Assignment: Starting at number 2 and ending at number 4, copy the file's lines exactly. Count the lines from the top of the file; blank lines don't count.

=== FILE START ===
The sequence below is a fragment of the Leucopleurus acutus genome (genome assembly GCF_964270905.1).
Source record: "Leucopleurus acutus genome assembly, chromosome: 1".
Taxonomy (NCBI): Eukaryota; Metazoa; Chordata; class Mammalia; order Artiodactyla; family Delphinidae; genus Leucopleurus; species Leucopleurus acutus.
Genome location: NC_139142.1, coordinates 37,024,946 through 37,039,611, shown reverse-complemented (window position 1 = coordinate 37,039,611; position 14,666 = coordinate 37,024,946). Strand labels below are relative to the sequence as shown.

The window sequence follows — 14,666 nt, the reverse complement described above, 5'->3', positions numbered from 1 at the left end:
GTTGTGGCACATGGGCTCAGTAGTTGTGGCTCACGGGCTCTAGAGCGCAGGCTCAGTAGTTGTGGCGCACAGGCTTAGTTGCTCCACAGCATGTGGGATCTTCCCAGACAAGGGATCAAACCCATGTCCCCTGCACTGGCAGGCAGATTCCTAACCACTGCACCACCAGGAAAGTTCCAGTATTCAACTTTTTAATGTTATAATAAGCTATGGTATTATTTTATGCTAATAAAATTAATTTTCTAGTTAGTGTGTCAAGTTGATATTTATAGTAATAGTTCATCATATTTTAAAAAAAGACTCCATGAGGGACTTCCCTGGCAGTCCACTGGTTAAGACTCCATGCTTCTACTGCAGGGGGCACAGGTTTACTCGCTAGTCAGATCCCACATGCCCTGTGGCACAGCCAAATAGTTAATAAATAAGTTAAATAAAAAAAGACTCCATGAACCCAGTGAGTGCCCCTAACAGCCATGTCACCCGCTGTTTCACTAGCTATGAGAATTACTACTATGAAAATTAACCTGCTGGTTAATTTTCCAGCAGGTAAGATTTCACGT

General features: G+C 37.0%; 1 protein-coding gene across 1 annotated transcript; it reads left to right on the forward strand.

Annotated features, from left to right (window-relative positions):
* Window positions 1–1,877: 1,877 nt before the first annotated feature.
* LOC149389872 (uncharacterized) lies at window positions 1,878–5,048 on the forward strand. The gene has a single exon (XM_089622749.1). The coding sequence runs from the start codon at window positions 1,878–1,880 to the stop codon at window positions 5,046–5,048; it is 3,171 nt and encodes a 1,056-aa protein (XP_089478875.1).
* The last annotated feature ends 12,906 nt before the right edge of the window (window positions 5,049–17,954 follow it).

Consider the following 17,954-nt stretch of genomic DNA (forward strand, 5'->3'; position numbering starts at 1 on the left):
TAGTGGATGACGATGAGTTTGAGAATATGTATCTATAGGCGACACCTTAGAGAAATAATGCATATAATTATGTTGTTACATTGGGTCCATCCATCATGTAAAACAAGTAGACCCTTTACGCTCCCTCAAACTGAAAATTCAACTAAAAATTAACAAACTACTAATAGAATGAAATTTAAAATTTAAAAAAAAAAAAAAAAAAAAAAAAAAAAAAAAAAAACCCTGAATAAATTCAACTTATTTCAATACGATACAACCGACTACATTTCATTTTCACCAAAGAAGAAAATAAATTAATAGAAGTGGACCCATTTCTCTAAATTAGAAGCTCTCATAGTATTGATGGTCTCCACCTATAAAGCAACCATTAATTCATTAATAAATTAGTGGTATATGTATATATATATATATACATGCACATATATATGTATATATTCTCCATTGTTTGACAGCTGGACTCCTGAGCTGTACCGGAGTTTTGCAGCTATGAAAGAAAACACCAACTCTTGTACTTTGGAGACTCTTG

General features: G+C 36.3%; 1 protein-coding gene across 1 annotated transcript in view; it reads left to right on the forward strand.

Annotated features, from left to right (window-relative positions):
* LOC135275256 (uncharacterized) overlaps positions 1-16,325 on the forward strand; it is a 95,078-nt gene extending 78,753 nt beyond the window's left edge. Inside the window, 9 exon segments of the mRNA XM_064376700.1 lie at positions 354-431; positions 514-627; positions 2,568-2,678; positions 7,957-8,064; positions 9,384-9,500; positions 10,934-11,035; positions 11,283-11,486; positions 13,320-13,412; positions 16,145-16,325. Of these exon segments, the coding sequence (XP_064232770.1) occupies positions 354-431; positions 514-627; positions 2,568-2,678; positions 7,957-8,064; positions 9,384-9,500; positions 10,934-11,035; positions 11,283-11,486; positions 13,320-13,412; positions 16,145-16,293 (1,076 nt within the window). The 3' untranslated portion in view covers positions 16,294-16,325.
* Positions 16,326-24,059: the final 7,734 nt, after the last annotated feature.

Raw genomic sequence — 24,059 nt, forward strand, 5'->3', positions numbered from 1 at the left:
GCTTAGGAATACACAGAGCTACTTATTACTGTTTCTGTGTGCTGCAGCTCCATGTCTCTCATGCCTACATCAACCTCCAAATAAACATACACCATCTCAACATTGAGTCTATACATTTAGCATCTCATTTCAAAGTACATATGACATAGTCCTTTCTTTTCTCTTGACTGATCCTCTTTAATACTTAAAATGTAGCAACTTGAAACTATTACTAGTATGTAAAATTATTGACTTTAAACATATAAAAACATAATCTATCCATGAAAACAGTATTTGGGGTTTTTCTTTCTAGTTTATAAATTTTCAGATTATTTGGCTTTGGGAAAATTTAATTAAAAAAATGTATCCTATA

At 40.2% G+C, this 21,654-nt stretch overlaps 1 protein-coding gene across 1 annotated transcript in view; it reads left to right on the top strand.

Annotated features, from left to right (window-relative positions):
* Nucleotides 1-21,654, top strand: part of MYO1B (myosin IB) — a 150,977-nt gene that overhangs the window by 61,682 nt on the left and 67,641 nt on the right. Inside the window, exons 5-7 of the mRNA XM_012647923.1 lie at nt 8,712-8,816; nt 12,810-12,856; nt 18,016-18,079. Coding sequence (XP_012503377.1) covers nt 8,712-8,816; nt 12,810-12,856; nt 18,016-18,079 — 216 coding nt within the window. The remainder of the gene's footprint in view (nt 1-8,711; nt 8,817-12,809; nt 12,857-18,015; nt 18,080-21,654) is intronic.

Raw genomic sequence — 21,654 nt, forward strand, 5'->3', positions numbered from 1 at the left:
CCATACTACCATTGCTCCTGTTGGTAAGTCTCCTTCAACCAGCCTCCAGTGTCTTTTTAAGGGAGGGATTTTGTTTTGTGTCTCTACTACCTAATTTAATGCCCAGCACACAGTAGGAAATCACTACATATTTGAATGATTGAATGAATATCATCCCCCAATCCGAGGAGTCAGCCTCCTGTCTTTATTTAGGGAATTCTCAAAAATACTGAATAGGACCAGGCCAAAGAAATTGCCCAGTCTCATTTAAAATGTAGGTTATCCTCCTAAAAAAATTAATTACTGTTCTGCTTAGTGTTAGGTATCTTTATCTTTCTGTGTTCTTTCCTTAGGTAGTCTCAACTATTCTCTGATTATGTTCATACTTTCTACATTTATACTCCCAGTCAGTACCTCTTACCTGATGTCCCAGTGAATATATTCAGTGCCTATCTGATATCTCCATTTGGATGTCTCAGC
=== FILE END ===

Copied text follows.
Source record: "Leucopleurus acutus genome assembly, chromosome: 1".
Taxonomy (NCBI): Eukaryota; Metazoa; Chordata; class Mammalia; order Artiodactyla; family Delphinidae; genus Leucopleurus; species Leucopleurus acutus.
Genome location: NC_139142.1, coordinates 37,024,946 through 37,039,611, shown reverse-complemented (window position 1 = coordinate 37,039,611; position 14,666 = coordinate 37,024,946). Strand labels below are relative to the sequence as shown.